Friday, April 15, 2011

Writing Believable Fantasy in the Modern Era

Fantasy writing has many elements. For many modern fantasy constructs, science fiction nibbles at the edges and creates cross-genre fiction. Traditional fantasy of the Lord of the Rings type with medieval settings populated with fantastic beings on Earth is little different to advanced stellar societies with equally fantastic beings and strange powers, in my view. Only the times and settings are different. Yet one is often labelled 'fantasy' and the other 'sci-fi' -- although hard-core sci-fi fans would probably define a more scientifically defensible genre.

And of course magic has always featured strongly in 'fantasy' stories. If not overt magic, then certainly implied magic with the popular notion of shapeshifting, werewolves, vampires, paranormal beings and similar unscientific, if not popular, notions in the realm of the suspension of disbelief.

The trick is to construct a world view that is 'saleable.' That is, you have to convince your readers that within the context of your story the things you relate are entirely believable and logical. This requires that you construct a world with all the believable elements in place. Some should probably be recognisable from existing culture, and some can be way out there and fantastic. Bridging the two extremes enables readers to grasp some familiarity while they are coping with the fantastic. Then, of course, you have achieved 'suspension of disbelief,' which is the foundation of much, if not most fiction. Ultimately you have to tell a good story with great characters as well -- which is somewhat obvious.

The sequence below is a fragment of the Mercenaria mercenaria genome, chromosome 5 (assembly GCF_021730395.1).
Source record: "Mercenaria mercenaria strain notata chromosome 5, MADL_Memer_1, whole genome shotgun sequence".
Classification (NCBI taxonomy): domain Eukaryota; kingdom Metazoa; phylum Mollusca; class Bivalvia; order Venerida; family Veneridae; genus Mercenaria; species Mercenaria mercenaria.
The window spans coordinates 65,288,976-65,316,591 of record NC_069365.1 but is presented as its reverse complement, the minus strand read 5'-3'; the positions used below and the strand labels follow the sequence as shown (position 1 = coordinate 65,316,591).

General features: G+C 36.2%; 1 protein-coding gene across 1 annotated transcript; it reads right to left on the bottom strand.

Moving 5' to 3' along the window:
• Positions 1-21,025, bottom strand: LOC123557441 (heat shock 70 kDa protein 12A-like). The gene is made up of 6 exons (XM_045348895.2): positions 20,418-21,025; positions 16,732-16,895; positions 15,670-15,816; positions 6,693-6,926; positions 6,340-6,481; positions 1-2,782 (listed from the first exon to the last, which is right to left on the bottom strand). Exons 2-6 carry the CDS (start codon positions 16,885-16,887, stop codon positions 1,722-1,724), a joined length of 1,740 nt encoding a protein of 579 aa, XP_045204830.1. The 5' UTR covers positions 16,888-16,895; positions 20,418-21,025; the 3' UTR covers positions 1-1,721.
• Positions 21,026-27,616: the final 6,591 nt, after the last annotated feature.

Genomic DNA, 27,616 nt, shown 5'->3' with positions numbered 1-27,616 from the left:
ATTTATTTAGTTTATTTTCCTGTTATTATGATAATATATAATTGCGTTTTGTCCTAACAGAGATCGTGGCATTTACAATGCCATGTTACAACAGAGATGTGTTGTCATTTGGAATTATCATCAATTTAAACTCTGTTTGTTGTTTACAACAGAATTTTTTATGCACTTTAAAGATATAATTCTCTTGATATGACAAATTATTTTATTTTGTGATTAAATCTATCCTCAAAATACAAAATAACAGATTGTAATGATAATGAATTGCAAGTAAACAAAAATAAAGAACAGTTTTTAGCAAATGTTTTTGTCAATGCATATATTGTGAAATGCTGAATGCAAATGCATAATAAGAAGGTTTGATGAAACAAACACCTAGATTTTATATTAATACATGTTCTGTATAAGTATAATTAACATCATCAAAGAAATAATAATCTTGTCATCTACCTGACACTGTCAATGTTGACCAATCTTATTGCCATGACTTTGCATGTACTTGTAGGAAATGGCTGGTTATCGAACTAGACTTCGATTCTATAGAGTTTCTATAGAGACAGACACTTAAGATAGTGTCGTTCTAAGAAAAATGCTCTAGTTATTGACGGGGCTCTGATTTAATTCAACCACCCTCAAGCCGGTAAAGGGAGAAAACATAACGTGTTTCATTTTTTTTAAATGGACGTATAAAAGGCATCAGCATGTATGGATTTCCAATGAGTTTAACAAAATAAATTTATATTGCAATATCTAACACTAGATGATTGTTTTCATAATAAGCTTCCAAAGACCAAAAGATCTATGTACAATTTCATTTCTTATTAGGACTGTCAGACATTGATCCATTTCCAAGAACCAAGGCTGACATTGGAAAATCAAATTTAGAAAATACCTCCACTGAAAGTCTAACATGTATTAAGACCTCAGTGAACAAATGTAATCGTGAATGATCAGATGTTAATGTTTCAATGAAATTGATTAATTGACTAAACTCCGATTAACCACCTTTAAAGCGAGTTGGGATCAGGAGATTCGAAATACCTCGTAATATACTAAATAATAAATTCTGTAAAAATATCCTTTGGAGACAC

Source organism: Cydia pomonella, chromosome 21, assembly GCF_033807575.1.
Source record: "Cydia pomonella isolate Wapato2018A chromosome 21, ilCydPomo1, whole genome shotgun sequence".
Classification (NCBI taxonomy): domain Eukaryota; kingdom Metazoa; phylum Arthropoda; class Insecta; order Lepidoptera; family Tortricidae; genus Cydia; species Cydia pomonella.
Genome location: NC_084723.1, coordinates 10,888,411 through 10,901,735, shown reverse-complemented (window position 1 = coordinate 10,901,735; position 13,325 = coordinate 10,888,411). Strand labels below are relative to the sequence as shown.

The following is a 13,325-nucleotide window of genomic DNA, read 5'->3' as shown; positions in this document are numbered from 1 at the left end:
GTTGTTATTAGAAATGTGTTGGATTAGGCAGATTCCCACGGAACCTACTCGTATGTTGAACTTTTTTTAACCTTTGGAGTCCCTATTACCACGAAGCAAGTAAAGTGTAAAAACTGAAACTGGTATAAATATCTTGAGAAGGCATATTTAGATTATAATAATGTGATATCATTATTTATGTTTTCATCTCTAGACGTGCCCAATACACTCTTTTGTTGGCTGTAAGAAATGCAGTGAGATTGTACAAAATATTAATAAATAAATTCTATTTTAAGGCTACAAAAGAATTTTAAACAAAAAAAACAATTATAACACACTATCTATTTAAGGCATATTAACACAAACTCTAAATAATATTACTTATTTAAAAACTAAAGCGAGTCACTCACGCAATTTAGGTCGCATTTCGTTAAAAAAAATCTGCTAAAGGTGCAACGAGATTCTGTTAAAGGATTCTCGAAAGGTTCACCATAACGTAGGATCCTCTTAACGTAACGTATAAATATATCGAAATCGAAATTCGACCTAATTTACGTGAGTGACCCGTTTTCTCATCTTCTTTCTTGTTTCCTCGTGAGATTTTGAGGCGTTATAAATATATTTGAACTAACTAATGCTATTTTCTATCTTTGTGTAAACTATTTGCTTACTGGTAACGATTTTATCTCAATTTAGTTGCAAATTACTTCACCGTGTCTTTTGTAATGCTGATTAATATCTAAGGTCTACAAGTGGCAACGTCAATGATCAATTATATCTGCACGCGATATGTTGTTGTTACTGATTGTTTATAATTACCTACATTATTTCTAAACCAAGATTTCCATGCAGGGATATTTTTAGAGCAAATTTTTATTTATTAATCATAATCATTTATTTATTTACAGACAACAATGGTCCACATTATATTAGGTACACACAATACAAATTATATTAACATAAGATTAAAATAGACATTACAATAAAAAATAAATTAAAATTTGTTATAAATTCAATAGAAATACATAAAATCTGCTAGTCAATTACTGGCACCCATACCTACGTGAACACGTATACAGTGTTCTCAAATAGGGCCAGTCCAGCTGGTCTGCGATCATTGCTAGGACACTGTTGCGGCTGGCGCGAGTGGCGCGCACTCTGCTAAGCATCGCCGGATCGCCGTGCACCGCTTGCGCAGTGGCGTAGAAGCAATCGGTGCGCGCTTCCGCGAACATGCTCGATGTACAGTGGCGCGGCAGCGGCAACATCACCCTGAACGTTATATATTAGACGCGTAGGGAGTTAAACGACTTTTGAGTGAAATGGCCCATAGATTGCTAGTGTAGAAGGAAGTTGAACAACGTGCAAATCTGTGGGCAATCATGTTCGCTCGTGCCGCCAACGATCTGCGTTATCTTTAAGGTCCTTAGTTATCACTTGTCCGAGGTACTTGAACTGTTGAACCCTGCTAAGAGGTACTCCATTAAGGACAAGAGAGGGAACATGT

The country of Animaia in my novel ANIMAIA is a fictional world on Earth but across an alternative history. It is also a technologically advanced country. I deliberately avoided the medieval setting. I wanted to write a fantasy novel that was undeniably 'fantastic' but verging on the scientifically defensible, even if at a stretch. This depends to an extent on one's culture and education of course. In Animaia, a small number of people can talk to animals telepathically. These people are called Anima. I've hinted at a genetic mutation over a very long period of time. Yes, fantastic for sure, but perhaps not as fantastic as shapeshifting or the magic of materialising objects out of thin air or teleporting or apparating. (Did Harry ever pass that apparation test?)

Publication is nigh!

1 comment:

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